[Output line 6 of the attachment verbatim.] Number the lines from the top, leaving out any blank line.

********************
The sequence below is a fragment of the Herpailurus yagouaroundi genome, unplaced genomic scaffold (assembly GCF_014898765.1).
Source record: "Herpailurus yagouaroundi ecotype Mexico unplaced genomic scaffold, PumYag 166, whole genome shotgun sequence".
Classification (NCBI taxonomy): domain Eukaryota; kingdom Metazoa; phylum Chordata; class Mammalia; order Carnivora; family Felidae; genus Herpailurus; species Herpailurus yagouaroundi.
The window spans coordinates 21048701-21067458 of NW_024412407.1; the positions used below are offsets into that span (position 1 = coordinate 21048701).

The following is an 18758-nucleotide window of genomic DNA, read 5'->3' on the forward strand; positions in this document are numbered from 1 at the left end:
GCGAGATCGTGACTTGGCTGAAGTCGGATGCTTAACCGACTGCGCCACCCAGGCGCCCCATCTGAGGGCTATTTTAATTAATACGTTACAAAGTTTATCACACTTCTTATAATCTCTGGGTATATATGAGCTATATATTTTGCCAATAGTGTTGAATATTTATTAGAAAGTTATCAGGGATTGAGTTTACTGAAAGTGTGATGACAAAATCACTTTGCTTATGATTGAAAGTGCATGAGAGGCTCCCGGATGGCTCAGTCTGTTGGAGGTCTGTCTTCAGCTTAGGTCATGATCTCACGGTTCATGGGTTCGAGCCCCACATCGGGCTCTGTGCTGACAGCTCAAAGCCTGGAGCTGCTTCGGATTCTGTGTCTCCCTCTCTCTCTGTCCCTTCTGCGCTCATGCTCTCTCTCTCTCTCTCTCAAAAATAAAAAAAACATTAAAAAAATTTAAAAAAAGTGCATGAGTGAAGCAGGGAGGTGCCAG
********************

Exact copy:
GCGAGATCGTGACTTGGCTGAAGTCGGATGCTTAACCGACTGCGCCACCCAGGCGCCCCATCTGAGGGCTATTTTAATTAATACGTTACAAAGTTTATCACACTTCTTATAATCTCTGGGTATATATGAGCTATATATTTTGCCAATAGTGTTGAATATTTATTAGAAAGTTATCAGGGATTGAGTTTACTGAAAGTGTGATGACAAAATCACTTTGCTTATGATTGAAAGTGCATGAGAGGCTCCCGGATGGCTCAGTCTGTTGGAGGTCTGTCTTCAGCTTAGGTCATGATCTCACGGTTCATGGGTTCGAGCCCCACATCGGGCTCTGTGCTGACAGCTCAAAGCCTGGAGCTGCTTCGGATTCTGTGTCTCCCTCTCTCTCTGTCCCTTCTGCGCTCATGCTCTCTCTCTCTCTCTCTCAAAAATAAAAAAAACATTAAAAAAATTTAAAAAAAGTGCATGAGTGAAGCAGGGAGGTGCCAG